Turning a hot-button issue into a dramatic soap opera would be the easy way out.
Skipping over the procedures and processes that would be involved, Closer to God goes directly to the creation of a clone and then asks, “What now?” As opposed to the army of movies that imagine clones in the future, writer/director Billy Senese wrestles with the essence of the issue, right here, and right now.
Victor Reed (Jeremy Childs) is a scientist who is obsessed with cloning. He’s not a “mad” scientist, though his obsessive behavior is certainly reminiscent of Mary Shelley’s famed scientist, Dr. Victor Frankenstein. What this modern-day Victor exudes is devotion to his important work and single-minded focus on success. He conducts interviews, but he is not at all interested in promoting himself. He is so caught up in his experiments that he neglects those in his household, including his wife and two young daughters.
But there is every reason for him to be so obsessed. Beyond the very personal toll on Victor and his family, and far beyond the financial risk to his backers, there are the larger issues of morality and the impact of cloning on society as a whole. Some protest that the scientist has broken the laws of god and man; though Victor and his backers think they have a legal loophole that permits their operations, the voices of religious protesters shout loudly in opposition.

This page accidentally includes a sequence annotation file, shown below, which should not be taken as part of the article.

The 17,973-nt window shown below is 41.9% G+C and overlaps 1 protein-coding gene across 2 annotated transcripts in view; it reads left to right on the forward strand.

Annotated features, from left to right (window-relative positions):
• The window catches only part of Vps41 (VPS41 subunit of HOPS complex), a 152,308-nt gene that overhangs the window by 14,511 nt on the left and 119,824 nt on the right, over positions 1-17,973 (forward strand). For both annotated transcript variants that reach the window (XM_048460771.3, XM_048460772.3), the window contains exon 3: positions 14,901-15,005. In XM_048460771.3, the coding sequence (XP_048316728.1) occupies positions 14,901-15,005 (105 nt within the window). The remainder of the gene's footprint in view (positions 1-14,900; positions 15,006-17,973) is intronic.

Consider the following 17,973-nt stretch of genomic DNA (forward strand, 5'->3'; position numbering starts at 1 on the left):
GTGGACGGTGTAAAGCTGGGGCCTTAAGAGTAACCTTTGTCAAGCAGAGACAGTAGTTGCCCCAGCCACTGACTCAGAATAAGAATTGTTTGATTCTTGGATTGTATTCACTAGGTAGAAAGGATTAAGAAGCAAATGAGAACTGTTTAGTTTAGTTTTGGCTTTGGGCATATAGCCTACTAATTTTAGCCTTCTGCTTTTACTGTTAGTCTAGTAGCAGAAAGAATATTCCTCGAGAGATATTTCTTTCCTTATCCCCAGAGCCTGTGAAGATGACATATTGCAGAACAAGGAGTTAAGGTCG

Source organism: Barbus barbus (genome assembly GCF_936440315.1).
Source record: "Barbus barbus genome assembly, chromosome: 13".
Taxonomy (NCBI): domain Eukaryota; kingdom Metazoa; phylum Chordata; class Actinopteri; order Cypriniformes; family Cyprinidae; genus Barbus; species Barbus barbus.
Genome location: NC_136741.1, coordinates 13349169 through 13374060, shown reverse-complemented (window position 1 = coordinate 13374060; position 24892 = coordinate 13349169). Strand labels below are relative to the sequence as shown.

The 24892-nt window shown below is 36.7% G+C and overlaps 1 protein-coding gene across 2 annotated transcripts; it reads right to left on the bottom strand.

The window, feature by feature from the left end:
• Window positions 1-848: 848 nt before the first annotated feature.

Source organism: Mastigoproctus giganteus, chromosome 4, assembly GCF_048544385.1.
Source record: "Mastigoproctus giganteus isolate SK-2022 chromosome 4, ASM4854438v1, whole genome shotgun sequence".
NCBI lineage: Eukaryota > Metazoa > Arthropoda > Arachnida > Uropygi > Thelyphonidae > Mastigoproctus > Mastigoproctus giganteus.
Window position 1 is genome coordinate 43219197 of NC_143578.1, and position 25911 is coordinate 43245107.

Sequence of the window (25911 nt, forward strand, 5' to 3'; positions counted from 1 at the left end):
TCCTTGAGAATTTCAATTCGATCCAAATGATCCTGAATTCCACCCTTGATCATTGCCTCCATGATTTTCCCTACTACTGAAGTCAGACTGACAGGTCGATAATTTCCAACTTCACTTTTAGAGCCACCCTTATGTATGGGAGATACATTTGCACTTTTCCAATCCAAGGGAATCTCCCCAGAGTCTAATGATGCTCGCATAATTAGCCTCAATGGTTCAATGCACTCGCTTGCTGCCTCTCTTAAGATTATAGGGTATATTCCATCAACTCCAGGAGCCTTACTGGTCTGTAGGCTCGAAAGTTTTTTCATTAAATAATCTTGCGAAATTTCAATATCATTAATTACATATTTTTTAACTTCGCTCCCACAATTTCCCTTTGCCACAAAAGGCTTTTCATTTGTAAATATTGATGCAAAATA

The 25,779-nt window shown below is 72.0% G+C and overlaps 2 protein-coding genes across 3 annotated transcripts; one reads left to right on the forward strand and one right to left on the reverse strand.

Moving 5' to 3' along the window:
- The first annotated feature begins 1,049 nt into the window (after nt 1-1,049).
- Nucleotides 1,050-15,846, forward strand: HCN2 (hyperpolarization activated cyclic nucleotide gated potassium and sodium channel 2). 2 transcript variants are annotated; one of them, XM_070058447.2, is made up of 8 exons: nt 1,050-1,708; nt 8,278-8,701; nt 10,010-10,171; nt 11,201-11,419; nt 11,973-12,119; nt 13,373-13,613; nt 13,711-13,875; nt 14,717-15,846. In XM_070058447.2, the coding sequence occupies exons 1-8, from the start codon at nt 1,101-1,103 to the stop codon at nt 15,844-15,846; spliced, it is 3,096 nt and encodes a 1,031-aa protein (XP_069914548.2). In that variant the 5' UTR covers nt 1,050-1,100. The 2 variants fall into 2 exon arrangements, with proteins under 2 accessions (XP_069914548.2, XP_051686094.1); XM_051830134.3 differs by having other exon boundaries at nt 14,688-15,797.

Outside Victor’s gated estate, protesters gather, both those in opposition and those in favor. What they share in common is anger. Utterly exhausted, frustrated by the unprecedented medical challenges he faces, and apparently without much in the way of emotional support, Victor stares at the protesters at night, as private security guards stand watch and the protesters shout and scream.
It all feels very real, especially as the tone of the protests becomes more insistent and shrill, and Victor’s support system weakens and begins to fail. And Victor must also deal with more pointed complaints from his wife and small household staff, which consists of a husband and wife who are also past the point of exhaustion, for reasons that can all be pinned on Victor.
While Closer to God may sound like a straight social drama, rest assured that genre elements emerge, eventually, pitching the anxiety levels upward, as well as the complexity of the issues that are raised. Up to that point, it’s a smartly-executed film that exercises a good deal of restraint, which makes its accomplishments seem more modest than they are.
Even as events become more unhinged, their relationship to reality remains, sadly, uncomfortably tight. This is not an issue that will go away anytime soon; before we get to the cool clones in space doing cool things, we need to figure out how to reconcile ourselves to the idea in the first place. Scientists aren’t going to wait on the rest of mankind, and they may not all be as conscience-stricken as Victor is in Closer to God.